Jonathon, Thomas and I were standing outside a Family Mart at about five in the morning, amidst the humid stench of Daegu, drinking from little paper cups of soju. The bars were closing down and the clubs were emptying into the vomit-soaked streets as the sun began to rise and burn through the smog.
We were drunk and had been drinking for about nine hours, and Thomas and I had to work at nine. It was a routine that had gone on for several months. There wasn’t much else to do, and work was about as tolerable sober as it was in the grips of a killer hangover.
Suddenly I screamed as someone slapped a handcuff on my wrist. In a moment of shock I yanked my arm away, pulling the cuffs away from the person’s hands.
“What the fuck?! Is that an oompa-loompa?”
As I stepped back into the street and was almost run down by a taxi, I saw that the person who’d slapped the cuffs on me appeared to be a child. I guessed that he was about fourteen years old, but it was hard to tell. He was short and skinny, but his face – although youthful – said that maybe he was as old as eighteen.
I wondered to myself what a teenager was doing on the streets of Daegu at five o’clock on a Tuesday morning, or why he had slapped handcuffs on one of my wrists.
The kid reached out and took his handcuffs back, all the while staring into my eyes and smiling. It was a hideous smile. He was speaking in Korean and it sounded like he was flirting. Every now and then he’d stare at my crotch and push his skinny chest towards me.
As all this was happening Thomas and Jonathon were laughing, but not saying anything. I was the new boy in town and they’d probably seen this happen before. The kid had eyes only for me, and I was freaking out, walking backwards into the path of yet more taxis.
“Is he a fucking child prostitute?” I asked. “’Cause I’m not cool with that… I thought Korea was better than that.”
Still looking into my eyes and grinning, the kid gave me an ID card and claimed it was his. He said that the man in the picture – who looked like he was in his mid-twenties – was him, and that he was born in 1977.
Jonathon read the Korean writing on the card. “His name is ‘Won Bin,’” he announced.
“No way, man!” I shouted. “This is a fake!”
Thomas grabbed the card from Jonathon and laughed. “This is the stupidest thing I’ve ever seen.”
I looked at them, hoping they knew what was going on. If they’d been in Korea as long as they had, surely they’d seen something like this before. But they looked as baffled and amused as me.
When the kid tried to grab the card back from Thomas he handed it to Jonathon, and then when he went towards Jonathon, Jonathon handed it to me. We kept the card away from the kid for some time.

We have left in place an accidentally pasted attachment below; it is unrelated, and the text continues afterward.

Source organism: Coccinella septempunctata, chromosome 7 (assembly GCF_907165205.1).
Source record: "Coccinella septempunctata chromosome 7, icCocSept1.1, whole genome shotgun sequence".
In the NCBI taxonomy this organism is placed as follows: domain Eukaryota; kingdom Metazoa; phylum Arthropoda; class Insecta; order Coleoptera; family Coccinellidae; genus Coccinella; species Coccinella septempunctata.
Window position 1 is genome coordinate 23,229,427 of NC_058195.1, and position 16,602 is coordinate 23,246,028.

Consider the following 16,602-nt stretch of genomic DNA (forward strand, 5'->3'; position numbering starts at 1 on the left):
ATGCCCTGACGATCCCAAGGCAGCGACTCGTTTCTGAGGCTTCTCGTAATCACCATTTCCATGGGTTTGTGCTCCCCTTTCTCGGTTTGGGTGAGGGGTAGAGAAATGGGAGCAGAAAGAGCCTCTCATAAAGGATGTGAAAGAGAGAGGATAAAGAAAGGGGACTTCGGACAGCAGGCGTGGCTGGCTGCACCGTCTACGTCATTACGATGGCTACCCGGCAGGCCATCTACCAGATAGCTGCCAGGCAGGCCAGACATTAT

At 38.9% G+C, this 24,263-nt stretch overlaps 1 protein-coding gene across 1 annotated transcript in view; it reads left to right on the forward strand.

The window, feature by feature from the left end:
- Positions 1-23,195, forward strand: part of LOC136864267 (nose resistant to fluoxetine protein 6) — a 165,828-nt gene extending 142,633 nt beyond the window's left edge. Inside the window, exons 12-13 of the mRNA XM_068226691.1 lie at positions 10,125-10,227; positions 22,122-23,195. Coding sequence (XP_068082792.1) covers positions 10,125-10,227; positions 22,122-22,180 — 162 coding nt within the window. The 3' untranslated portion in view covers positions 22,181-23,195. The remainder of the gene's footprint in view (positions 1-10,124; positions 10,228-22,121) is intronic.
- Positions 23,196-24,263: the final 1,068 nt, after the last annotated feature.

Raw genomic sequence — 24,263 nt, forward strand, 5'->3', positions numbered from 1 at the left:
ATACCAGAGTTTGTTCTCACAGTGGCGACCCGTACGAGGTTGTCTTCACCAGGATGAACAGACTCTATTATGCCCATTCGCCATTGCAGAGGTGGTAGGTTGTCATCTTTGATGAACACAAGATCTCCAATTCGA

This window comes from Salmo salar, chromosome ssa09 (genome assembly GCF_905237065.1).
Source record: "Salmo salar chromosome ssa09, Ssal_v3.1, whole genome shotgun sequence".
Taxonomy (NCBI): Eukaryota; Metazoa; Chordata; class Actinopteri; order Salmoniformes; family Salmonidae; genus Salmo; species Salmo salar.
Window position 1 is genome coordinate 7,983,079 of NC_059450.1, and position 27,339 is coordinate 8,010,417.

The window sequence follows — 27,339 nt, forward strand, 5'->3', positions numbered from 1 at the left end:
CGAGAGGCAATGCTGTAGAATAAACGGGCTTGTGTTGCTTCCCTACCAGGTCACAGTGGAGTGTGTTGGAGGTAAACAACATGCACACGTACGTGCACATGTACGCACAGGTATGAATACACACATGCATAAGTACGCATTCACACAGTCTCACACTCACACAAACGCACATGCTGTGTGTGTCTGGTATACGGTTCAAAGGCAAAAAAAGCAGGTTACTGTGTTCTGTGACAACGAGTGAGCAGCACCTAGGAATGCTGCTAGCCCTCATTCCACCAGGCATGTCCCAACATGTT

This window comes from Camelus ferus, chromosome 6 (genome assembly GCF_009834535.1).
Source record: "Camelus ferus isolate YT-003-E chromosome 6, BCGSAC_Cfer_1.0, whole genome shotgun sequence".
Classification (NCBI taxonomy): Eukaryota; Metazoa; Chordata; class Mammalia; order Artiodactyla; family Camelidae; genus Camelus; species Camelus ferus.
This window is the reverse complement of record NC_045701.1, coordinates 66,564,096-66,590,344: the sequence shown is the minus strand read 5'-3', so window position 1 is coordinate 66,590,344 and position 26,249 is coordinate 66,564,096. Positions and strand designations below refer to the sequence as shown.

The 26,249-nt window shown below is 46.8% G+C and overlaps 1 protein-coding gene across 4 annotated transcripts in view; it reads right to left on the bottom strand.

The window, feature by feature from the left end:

“We’re not giving you your fucking fake ID!” Jonathon shouted, but the kid kept smiling and trying to take it from us. He was a persistent little fucker.
After it became apparent that we weren’t going to give him his card back, the kid grinned and lifted up his shirt, revealing a toned stomach. He flexed his muscles and the look on his face said that he thought he had a rippling six-pack. All along his belt were pairs of handcuffs, gleaming in the light of the rising sun.
The kid reached for my cup of soju and I batted my hand at him – an international gesture for “fuck off.” This time he took the hint and walked away, approaching other drunks and being quickly dismissed.
With the kid gone, Jonathon decided to use his ID for some fun. He began flagging down taxis and motorcycles and asking people if they’d see his lost friend, Won Bin. “Chin-gu! Won Bin! I’ve lost my chin-gu!” he screamed at people. (“Chin-gu” means friend in Korean.)
After seeing the amused reactions of the drivers and passers-by that Jonathon accosted, Thomas and I took turns with the card, asking people if they’d seen our lost friend. We couldn’t understand why everyone thought it was so funny, but we liked the results. Some even walked past us twice, just to figure out what exactly the three drunk foreigners were raving about.
Several hours later Thomas and I were standing in the teachers’ room at school, sipping coffee and trying to remember the previous evening. We both remembered the Won Bin incident pretty well, but everything before it had been a blur.
Drawn by our laughter and disheveled appearances, Karen, another teacher, came over. We told her about the kid with the handcuffs, and about his fake ID.
“Won Bin?” she asked. “You mean the actor?”
She explained that ‘Won Bin’ is the stage name of an extremely popular Korean actor and model, whose name and face would have been instantly recognizable to just about anyone in Korea.